According to the initial conditions given in problem 1 and by integrating twice, then, the exact solution of this equation (see Fig. 1) can be obtained by :

$$ y(x)=1-\frac{{{x}^{2\alpha }}}{6{{\alpha }^{2}}} $$

(18)

###
**Problem 3**

Set *k*=1 into Eq. (16) and by using the initial conditions *y*(0)=1 and *y*^{′}(0)=0, then we have:

$$ C{{D}^{2\alpha }}y+\frac{2\alpha }{{{x}^{\alpha }}}C{{D}^{\alpha }}y+y=0,\,\,\,0<\alpha \le 1 $$

(19)

According to Eqs.(11) and (12), with *A*_{0}=*y*_{0}, *A*_{1}=*y*_{1}, *A*_{2}=*y*_{2}, *e**t**c*., then the solution of Eq. (19) is (see Fig. 2):

$$ y(x)=1-\frac{{{x}^{2\alpha }}}{6{{\alpha }^{2}}}+\frac{{{x}^{4\alpha }}}{120{{\alpha }^{4}}}-\frac{{{x}^{6\alpha }}}{5040{{\alpha }^{6}}} $$

(20)

###
**Problem 4**

Set *k*=2 into Eq. (16) and by using the initial conditions *y*(0)=1 and *y*^{′}(0)=0, then we have:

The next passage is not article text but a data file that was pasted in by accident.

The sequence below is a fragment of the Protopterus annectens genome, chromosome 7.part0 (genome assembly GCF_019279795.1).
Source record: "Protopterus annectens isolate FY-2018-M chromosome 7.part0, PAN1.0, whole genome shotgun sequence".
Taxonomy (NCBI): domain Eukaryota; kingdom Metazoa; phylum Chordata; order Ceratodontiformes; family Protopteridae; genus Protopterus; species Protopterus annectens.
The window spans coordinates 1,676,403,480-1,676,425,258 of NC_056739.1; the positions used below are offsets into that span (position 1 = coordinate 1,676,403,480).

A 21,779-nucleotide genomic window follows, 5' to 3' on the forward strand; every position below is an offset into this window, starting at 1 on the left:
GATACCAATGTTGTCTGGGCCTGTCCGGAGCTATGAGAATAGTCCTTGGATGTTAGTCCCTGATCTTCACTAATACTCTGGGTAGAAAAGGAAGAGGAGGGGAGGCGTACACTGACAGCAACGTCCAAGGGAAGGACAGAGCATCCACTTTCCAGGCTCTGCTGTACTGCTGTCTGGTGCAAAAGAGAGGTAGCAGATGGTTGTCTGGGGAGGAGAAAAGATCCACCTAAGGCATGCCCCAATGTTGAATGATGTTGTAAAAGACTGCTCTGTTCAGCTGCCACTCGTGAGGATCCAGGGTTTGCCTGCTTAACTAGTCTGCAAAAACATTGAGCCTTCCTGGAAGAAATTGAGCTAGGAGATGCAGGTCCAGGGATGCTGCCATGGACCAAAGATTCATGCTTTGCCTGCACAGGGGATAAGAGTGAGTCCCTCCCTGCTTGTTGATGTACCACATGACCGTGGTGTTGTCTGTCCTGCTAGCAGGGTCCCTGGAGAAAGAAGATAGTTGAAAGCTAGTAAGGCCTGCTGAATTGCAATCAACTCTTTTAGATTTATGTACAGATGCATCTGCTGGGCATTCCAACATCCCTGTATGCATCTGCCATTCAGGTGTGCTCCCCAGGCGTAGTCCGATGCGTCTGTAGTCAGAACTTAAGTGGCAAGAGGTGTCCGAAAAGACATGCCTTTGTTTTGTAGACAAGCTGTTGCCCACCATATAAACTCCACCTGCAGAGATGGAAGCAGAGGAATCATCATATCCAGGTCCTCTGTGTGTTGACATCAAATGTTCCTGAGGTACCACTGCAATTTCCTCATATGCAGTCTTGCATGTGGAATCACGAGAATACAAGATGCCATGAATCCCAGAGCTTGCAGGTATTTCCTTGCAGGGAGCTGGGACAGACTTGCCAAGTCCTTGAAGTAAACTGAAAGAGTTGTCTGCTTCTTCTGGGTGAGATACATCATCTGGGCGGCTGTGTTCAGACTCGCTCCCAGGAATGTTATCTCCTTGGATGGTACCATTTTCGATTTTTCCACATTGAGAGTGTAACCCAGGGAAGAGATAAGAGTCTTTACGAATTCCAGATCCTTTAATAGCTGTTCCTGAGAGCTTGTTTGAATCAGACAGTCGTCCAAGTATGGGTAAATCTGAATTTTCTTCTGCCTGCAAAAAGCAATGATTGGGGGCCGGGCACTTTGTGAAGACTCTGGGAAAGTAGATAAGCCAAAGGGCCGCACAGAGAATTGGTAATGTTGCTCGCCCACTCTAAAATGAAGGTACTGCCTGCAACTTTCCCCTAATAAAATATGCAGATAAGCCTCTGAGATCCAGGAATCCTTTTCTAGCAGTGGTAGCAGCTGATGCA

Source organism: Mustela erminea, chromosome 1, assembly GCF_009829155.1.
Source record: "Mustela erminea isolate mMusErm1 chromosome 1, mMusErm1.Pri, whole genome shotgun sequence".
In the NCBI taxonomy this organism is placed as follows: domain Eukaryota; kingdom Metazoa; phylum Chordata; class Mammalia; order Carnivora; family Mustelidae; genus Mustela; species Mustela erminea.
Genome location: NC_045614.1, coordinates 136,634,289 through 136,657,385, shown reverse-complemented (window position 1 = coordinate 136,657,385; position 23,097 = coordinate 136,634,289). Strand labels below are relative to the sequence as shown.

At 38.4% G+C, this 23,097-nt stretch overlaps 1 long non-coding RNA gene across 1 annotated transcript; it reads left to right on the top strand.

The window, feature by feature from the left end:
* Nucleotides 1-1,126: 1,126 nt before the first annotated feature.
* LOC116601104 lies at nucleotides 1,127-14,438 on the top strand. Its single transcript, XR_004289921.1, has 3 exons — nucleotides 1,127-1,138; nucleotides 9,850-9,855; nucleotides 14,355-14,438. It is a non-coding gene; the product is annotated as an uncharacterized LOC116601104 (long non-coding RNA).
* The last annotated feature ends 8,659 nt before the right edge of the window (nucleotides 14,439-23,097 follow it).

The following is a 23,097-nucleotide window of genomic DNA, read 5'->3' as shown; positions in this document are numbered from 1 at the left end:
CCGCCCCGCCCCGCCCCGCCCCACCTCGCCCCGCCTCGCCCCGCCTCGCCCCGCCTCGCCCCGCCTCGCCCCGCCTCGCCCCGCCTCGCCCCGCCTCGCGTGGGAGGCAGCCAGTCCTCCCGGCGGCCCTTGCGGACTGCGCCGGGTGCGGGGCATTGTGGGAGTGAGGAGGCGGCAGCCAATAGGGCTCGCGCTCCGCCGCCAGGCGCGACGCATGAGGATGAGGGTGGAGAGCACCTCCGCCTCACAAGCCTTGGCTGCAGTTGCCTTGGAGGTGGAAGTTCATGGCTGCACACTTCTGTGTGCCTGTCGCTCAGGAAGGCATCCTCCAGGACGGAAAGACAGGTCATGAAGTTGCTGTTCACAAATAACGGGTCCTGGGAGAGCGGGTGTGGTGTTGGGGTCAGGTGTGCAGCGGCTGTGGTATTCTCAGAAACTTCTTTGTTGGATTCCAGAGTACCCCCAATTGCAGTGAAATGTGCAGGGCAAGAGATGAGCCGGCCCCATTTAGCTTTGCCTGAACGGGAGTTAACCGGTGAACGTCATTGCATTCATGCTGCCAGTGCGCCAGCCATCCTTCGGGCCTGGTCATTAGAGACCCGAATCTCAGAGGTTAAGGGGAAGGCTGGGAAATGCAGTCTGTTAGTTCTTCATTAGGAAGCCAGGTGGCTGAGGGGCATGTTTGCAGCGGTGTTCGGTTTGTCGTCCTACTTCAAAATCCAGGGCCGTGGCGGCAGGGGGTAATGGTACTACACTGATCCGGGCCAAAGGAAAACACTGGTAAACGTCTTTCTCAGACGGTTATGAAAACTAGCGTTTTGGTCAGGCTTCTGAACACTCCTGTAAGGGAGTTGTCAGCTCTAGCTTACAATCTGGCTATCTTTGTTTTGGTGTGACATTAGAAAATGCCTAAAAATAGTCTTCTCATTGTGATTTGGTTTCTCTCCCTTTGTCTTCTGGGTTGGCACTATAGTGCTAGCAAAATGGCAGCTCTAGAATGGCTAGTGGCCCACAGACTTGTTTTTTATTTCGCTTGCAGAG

$$ C{{D}^{2\alpha }}y+\frac{2\alpha }{{{x}^{\alpha }}}C{{D}^{\alpha }}y+{{y}^{2}}=0,\,\,\,0<\alpha \le 1 $$

(21)

Also by using Eqs.(11) and (12), with \({{A}_{0}}=y_{0}^{2},\,\,{{A}_{1}}=2{{y}_{0}}{{y}_{1}},\,\,{{A}_{2}}=2{{y}_{0}}{{y}_{2}}+y_{1}^{2},\,etc.\), then the solution of Eq. (21) is (see Fig. 3):

$$ y(x)=1-\frac{{{x}^{2\alpha }}}{6{{\alpha }^{2}}}+\frac{{{x}^{4\alpha }}}{60{{\alpha }^{4}}}-\frac{11{{x}^{6\alpha }}}{7560{{\alpha }^{6}}} $$

(22)

###
**Case 2**

Consider *f*(*y*)=*e*^{y} as in Eq. (3), then the following equation for *x*>0 is called:

$$ C{{D}^{2\alpha }}y+\frac{2\alpha }{{{x}^{\alpha }}}C{{D}^{\alpha }}y+{{e}^{y}}=0,\,\,\,0<\alpha \le 1 $$

(23)

The CL-M of the second kind.

To solve problem (23) using CH-A and according to Eqs.(11) and (12), with \({{A}_{0}}=1,\,\,{{A}_{1}}={{y}_{1}},\,\,{{A}_{2}}={{y}_{2}}+\frac {1}{2}y_{1}^{2},\,\,{{A}_{3}}={{y}_{3}}+{{y}_{1}}{{y}_{2}}+\frac {1}{3!}y_{1}^{3},\,...,\) the solutions will be drawn as:

$$ {{y}_{0}}=0,\,\,{{y}_{k+1}}(x)=-[\int{{{x}^{-2\alpha }}}[\int{{{x}^{2\alpha }}{{A}_{k}}}{{d}_{\alpha }}x]{{d}_{\alpha }}x],\,\,\,\,k=0,1,2,...\,\, $$

(24)

Therefore, the general fractional power series solution is (see Fig. 4) given by:

$$ y(x)=-\frac{{{x}^{2\alpha }}}{6{{\alpha }^{2}}}+\frac{{{x}^{4\alpha }}}{120{{\alpha }^{4}}}-\frac{{{x}^{6\alpha }}}{1890{{\alpha }^{6}}} $$

(25)